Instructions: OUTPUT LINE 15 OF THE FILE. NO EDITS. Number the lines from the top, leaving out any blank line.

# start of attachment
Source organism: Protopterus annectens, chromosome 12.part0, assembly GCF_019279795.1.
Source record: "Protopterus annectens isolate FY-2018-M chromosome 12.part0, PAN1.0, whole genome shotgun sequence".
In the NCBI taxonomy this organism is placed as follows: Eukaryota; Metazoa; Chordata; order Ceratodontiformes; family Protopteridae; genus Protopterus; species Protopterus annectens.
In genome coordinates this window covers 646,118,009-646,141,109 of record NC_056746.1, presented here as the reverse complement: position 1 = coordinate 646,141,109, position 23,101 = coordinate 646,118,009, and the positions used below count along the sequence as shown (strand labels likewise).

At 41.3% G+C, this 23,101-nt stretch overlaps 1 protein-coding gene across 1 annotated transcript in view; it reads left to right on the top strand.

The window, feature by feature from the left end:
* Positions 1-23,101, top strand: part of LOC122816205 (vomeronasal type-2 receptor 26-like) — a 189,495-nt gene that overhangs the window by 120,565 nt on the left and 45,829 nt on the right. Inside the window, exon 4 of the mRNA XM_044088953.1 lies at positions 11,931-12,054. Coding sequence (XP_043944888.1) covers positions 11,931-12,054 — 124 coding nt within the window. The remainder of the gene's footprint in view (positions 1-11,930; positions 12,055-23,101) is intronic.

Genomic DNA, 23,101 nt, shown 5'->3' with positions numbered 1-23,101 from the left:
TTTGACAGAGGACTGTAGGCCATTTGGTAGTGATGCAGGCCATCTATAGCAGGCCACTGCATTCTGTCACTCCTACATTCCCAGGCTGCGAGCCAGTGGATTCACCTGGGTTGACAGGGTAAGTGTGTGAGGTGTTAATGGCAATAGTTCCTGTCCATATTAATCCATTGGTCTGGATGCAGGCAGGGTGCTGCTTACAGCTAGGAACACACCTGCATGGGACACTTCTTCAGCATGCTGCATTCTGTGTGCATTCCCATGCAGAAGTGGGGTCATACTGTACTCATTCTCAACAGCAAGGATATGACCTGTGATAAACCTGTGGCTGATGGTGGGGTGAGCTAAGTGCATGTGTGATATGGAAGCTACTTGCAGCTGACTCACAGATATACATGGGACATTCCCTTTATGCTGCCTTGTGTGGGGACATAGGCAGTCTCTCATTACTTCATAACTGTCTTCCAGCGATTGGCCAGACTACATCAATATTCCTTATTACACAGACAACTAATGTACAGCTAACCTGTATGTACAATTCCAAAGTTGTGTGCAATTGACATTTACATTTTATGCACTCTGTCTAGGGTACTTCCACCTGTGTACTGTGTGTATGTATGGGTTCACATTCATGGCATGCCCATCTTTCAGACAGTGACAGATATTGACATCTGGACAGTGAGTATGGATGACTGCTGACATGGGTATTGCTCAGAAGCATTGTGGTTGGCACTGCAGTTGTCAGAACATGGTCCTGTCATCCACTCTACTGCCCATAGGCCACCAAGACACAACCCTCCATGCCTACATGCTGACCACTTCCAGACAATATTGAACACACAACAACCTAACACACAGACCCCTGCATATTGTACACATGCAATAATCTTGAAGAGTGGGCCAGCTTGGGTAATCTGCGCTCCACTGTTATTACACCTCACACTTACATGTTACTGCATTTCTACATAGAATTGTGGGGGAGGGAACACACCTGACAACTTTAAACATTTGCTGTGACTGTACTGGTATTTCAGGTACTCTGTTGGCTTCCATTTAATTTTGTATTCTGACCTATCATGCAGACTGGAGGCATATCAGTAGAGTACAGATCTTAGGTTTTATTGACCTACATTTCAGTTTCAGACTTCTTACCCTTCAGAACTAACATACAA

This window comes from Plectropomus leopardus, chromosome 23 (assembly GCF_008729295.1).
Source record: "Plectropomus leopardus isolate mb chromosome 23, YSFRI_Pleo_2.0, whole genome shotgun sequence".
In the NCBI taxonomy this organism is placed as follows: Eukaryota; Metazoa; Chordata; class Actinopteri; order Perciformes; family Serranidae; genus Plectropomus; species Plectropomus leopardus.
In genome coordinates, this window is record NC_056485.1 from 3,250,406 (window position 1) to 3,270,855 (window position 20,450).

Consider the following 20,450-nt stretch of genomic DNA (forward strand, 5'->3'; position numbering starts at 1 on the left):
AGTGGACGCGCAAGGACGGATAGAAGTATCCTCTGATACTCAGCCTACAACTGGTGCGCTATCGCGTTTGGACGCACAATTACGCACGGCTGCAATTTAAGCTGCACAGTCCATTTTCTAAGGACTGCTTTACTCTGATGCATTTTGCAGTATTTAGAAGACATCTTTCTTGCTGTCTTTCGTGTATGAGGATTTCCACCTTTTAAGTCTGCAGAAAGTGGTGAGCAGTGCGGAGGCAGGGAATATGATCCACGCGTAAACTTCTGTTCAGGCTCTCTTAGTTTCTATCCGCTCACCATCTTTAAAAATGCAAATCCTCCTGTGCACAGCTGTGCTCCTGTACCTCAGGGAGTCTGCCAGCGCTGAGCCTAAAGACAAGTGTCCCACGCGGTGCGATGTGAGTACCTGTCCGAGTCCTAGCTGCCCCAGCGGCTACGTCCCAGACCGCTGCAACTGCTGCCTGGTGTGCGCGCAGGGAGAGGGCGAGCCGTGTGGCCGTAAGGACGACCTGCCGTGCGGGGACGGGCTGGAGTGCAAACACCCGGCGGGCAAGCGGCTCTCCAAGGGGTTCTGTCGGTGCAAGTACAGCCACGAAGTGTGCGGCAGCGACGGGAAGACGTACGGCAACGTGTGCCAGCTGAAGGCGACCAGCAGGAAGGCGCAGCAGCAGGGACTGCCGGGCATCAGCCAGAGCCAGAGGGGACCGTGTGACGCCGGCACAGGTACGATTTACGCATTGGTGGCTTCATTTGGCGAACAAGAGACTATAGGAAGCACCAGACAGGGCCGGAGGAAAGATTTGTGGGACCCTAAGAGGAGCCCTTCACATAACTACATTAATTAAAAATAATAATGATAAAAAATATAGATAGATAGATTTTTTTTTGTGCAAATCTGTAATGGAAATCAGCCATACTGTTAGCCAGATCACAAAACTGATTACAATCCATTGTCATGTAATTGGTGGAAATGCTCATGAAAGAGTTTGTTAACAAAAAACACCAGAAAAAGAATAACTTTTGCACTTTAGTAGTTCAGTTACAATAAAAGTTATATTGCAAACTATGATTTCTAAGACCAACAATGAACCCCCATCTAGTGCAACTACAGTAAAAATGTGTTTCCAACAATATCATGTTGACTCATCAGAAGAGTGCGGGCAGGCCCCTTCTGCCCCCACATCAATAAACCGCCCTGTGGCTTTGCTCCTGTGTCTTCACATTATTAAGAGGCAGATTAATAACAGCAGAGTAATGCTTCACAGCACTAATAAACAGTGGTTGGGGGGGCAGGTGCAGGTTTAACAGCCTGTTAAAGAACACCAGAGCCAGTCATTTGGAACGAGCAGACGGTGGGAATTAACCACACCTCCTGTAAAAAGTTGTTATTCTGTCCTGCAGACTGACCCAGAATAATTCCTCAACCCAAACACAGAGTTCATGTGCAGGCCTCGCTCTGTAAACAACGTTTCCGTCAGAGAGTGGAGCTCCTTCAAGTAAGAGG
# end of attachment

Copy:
AGTGGACGCGCAAGGACGGATAGAAGTATCCTCTGATACTCAGCCTACAACTGGTGCGCTATCGCGTTTGGACGCACAATTACGCACGGCTGCAATTTAAGCTGCACAGTCCATTTTCTAAGGACTGCTTTACTCTGATGCATTTTGCAGTATTTAGAAGACATCTTTCTTGCTGTCTTTCGTGTATGAGGATTTCCACCTTTTAAGTCTGCAGAAAGTGGTGAGCAGTGCGGAGGCAGGGAATATGATCCACGCGTAAACTTCTGTTCAGGCTCTCTTAGTTTCTATCCGCTCACCATCTTTAAAAATGCAAATCCTCCTGTGCACAGCTGTGCTCCTGTACCTCAGGGAGTCTGCCAGCGCTGAGCCTAAAGACAAGTGTCCCACGCGGTGCGATGTGAGTACCTGTCCGAGTCCTAGCTGCCCCAGCGGCTACGTCCCAGACCGCTGCAACTGCTGCCTGGTGTGCGCGCAGGGAGAGGGCGAGCCGTGTGGCCGTAAGGACGACCTGCCGTGCGGGGACGGGCTGGAGTGCAAACACCCGGCGGGCAAGCGGCTCTCCAAGGGGTTCTGTCGGTGCAAGTACAGCCACGAAGTGTGCGGCAGCGACGGGAAGACGTACGGCAACGTGTGCCAGCTGAAGGCGACCAGCAGGAAGGCGCAGCAGCAGGGACTGCCGGGCATCAGCCAGAGCCAGAGGGGACCGTGTGACGCCGGCACAGGTACGATTTACGCATTGGTGGCTTCATTTGGCGAACAAGAGACTATAGGAAGCACCAGACAGGGCCGGAGGAAAGATTTGTGGGACCCTAAGAGGAGCCCTTCACATAACTACATTAATTAAAAATAATAATGATAAAAAATATAGATAGATAGATTTTTTTTTGTGCAAATCTGTAATGGAAATCAGCCATACTGTTAGCCAGATCACAAAACTGATTACAATCCATTGTCATGTAATTGGTGGAAATGCTCATGAAAGAGTTTGTTAACAAAAAACACCAGAAAAAGAATAACTTTTGCACTTTAGTAGTTCAGTTACAATAAAAGTTATATTGCAAACTATGATTTCTAAGACCAACAATGAACCCCCATCTAGTGCAACTACAGTAAAAATGTGTTTCCAACAATATCATGTTGACTCATCAGAAGAGTGCGGGCAGGCCCCTTCTGCCCCCACATCAATAAACCGCCCTGTGGCTTTGCTCCTGTGTCTTCACATTATTAAGAGGCAGATTAATAACAGCAGAGTAATGCTTCACAGCACTAATAAACAGTGGTTGGGGGGGCAGGTGCAGGTTTAACAGCCTGTTAAAGAACACCAGAGCCAGTCATTTGGAACGAGCAGACGGTGGGAATTAACCACACCTCCTGTAAAAAGTTGTTATTCTGTCCTGCAGACTGACCCAGAATAATTCCTCAACCCAAACACAGAGTTCATGTGCAGGCCTCGCTCTGTAAACAACGTTTCCGTCAGAGAGTGGAGCTCCTTCAAGTAAGAGG